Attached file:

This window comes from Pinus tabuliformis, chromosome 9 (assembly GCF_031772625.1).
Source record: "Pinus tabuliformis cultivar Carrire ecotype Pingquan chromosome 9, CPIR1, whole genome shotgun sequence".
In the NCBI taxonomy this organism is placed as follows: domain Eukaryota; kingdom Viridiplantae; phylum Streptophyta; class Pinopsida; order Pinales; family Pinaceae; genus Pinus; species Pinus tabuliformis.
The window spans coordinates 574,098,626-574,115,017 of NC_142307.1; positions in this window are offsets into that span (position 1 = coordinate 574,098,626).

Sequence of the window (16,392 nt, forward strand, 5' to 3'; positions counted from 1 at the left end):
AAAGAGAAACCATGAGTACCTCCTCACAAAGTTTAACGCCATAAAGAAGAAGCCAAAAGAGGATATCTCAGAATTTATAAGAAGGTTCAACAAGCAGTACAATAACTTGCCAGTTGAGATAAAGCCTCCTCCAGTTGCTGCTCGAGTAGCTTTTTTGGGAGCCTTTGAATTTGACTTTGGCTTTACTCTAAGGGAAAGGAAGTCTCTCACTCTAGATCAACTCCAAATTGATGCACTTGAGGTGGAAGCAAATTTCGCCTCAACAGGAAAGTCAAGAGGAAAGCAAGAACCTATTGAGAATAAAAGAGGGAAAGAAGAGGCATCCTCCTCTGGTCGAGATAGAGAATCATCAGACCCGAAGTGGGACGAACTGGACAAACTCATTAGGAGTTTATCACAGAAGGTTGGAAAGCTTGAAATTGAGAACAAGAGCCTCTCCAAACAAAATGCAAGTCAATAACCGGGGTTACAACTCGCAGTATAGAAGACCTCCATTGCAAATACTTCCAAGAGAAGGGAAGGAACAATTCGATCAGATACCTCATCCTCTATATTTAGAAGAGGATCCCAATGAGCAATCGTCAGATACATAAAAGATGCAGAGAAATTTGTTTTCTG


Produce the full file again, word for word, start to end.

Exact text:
This window comes from Pinus tabuliformis, chromosome 9 (assembly GCF_031772625.1).
Source record: "Pinus tabuliformis cultivar Carrire ecotype Pingquan chromosome 9, CPIR1, whole genome shotgun sequence".
In the NCBI taxonomy this organism is placed as follows: domain Eukaryota; kingdom Viridiplantae; phylum Streptophyta; class Pinopsida; order Pinales; family Pinaceae; genus Pinus; species Pinus tabuliformis.
The window spans coordinates 574,098,626-574,115,017 of NC_142307.1; positions in this window are offsets into that span (position 1 = coordinate 574,098,626).

Sequence of the window (16,392 nt, forward strand, 5' to 3'; positions counted from 1 at the left end):
AAAGAGAAACCATGAGTACCTCCTCACAAAGTTTAACGCCATAAAGAAGAAGCCAAAAGAGGATATCTCAGAATTTATAAGAAGGTTCAACAAGCAGTACAATAACTTGCCAGTTGAGATAAAGCCTCCTCCAGTTGCTGCTCGAGTAGCTTTTTTGGGAGCCTTTGAATTTGACTTTGGCTTTACTCTAAGGGAAAGGAAGTCTCTCACTCTAGATCAACTCCAAATTGATGCACTTGAGGTGGAAGCAAATTTCGCCTCAACAGGAAAGTCAAGAGGAAAGCAAGAACCTATTGAGAATAAAAGAGGGAAAGAAGAGGCATCCTCCTCTGGTCGAGATAGAGAATCATCAGACCCGAAGTGGGACGAACTGGACAAACTCATTAGGAGTTTATCACAGAAGGTTGGAAAGCTTGAAATTGAGAACAAGAGCCTCTCCAAACAAAATGCAAGTCAATAACCGGGGTTACAACTCGCAGTATAGAAGACCTCCATTGCAAATACTTCCAAGAGAAGGGAAGGAACAATTCGATCAGATACCTCATCCTCTATATTTAGAAGAGGATCCCAATGAGCAATCGTCAGATACATAAAAGATGCAGAGAAATTTGTTTTCTG